New book sheds light on frontal male nudity in film
When Jack swept Rose off her feet in the 1997 blockbuster movie "Titanic" the audience swooned along with them. Who didn’t love how this penniless, working-class, sensitive artist saved the damsel in distress from a life of meaningless wealth with an arrogant man she never loved?
Jack, as played by Hollywood heartthrob Leonardo DiCaprio, represents the new “body guy,” albeit the PG-13 version, pivotal in a genre that has emerged in film during the last 20 years.
Peter Lehman, director of the Center for Film, Media and Popular Culture at ASU, and Susan Hunt, film studies professor at Santa Monica and Pasadena City Colleges, discuss in their new book "Lady Chatterley’s Legacy in the Movies: Sex, Brains, and Body Guys" that this new hero expands upon the traditional working-class man of the earth, or bohemian artist, in a new way that takes on a particularly strong sexual connotation.
“Pivotal in the narrative is a defining moment when the body guy awakens and fulfills the sexuality of a beautiful, intelligent woman, who is most often engaged or married to an educated, upper-class, sexually incompetent man,” Lehman said. “The hero’s body, lovemaking style and penis – revealed through extensive male nudity – celebrate conformity to norms of masculinity and male sexuality.”
If you thought exposing men’s bodies was just equal opportunity made possible by the relaxing of film ratings, think again. According to the authors, the penis becomes exposed at a time that coincides with the backlash against feminism.
“This representation of male power is specifically tied to the women’s movement,” Lehman says. “Women had made tremendous advances in society and the workplace, and they were using their minds to advance in previously male territory. These films, that celebrate penile performance, tell women that no matter what they have achieved, the penis is one thing they can never have, but want and need for their fulfillment.”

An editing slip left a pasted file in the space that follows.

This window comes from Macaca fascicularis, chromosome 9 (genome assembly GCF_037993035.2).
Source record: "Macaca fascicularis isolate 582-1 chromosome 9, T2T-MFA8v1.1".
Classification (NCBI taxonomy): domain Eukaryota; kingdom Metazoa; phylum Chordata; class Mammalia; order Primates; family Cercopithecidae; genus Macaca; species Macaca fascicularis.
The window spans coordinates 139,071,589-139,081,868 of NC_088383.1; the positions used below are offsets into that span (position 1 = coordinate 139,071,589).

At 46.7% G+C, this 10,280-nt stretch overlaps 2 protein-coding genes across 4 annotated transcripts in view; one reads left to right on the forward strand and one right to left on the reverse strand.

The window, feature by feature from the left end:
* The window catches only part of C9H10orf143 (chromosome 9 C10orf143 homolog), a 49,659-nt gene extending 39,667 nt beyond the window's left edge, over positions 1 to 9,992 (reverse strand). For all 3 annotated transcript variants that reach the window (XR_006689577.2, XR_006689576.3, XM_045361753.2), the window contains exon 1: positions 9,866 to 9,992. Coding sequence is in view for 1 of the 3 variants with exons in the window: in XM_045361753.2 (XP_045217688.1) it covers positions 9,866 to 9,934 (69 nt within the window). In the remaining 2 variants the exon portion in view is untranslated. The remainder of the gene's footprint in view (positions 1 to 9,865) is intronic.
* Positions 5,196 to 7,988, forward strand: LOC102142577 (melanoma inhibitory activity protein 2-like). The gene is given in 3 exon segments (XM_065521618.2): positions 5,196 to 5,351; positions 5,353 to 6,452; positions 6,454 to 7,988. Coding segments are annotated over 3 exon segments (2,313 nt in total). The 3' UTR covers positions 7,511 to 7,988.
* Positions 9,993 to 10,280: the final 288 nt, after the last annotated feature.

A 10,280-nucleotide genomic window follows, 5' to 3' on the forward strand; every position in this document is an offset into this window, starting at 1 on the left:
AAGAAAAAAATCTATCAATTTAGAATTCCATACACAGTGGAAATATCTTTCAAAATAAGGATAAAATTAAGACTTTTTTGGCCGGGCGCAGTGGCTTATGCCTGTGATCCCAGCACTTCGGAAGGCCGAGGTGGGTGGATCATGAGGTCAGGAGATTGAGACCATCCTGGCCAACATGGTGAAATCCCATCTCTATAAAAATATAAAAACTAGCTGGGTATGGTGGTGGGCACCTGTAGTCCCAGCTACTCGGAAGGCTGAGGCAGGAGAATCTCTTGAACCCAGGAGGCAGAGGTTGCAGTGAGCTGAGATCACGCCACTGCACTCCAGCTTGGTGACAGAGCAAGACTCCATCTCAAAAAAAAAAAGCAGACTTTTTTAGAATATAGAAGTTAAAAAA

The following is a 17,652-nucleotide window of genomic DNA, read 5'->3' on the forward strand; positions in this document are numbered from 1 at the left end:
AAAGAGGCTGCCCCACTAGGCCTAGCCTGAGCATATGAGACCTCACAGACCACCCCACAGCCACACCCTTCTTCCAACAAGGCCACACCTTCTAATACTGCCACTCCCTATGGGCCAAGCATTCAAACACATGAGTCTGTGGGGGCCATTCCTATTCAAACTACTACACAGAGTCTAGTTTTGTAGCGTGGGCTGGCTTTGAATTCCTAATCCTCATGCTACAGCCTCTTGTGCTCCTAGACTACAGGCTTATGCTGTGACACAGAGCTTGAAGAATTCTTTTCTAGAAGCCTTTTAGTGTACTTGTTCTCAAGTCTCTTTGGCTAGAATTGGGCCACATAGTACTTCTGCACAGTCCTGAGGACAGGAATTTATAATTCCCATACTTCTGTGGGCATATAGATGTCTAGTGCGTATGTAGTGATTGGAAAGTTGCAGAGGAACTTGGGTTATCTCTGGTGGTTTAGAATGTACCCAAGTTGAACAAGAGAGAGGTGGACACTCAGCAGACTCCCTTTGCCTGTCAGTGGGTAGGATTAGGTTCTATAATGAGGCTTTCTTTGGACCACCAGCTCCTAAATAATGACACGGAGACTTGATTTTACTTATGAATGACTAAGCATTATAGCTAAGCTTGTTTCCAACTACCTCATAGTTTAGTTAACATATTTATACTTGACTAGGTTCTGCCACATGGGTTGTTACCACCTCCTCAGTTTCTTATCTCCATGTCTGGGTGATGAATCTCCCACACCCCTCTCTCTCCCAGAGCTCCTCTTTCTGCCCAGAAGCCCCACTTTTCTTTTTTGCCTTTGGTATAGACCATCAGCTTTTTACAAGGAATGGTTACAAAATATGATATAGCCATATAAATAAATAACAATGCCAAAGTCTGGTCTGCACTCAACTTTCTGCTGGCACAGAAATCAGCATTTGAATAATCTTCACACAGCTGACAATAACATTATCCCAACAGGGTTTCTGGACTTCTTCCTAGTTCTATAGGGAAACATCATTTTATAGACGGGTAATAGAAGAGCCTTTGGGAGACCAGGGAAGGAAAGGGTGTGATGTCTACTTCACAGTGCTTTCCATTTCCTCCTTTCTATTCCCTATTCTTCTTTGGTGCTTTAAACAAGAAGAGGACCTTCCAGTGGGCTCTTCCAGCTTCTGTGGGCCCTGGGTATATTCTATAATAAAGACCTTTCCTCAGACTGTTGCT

In addition, he said, women can only access this power through a “special” man: “the body guy.” Simultaneously, these films denigrate the vital, creative, erotic world of the mind that is not “masculine.” Men who are intellectual in these films – and often wealthy – are consistently painted as sexually incompetent.
The body guy is often tied to the land or an urban blue-collar job. Filmic representations include the popular cowboy with his horses, or the urban rebel with his motorcycles or cars.
Lehman says the body guy theme relates a host of wide-ranging films, such as the 1994 film "Legends of the Fall," 1988 film "Two Moon Junction" and 1993 film "The Piano," to a literary tradition dating back to D.H. Lawrence’s "Lady Chatterley’s Lover" that featured, against the backdrop of Victorian repression, a virile gamekeeper opposed to an impotent, upper-class man with a war “wound.”
These films also were produced during an emerging body culture of our time when there was an emphasis on physical fitness, strict dieting and extreme sports. The male body as a symbol of sexual potency became exposed and objectified in a similar way as the female body.
Lehman and Hunt trace the 20th-century fascination with the penis back to Freud – “boys, having a fear of losing it, and girls, not having it, envying it.” By the middle of the century, medical scientists had jumped on board as they measured and tried to determine what “the normal penis” looked like. By the end of the century evolutionary psychologists linked size from yet another perspective with sexual performance and masculinity, and penis enlargement surgery emerged as a medical practice.
“To understand what drives this visual representation in film, one has to look at the interrelationship of science and culture,” Lehman says. “Before the explosion of these films, there was a phallic mystique; the penis was hidden – it was special. Now, there is a need to reaffirm something traditional about gender and the physical organ as the one thing that men have that women do not. Masculinity and male sexuality is tied to that and the body, at the expense of the mind.”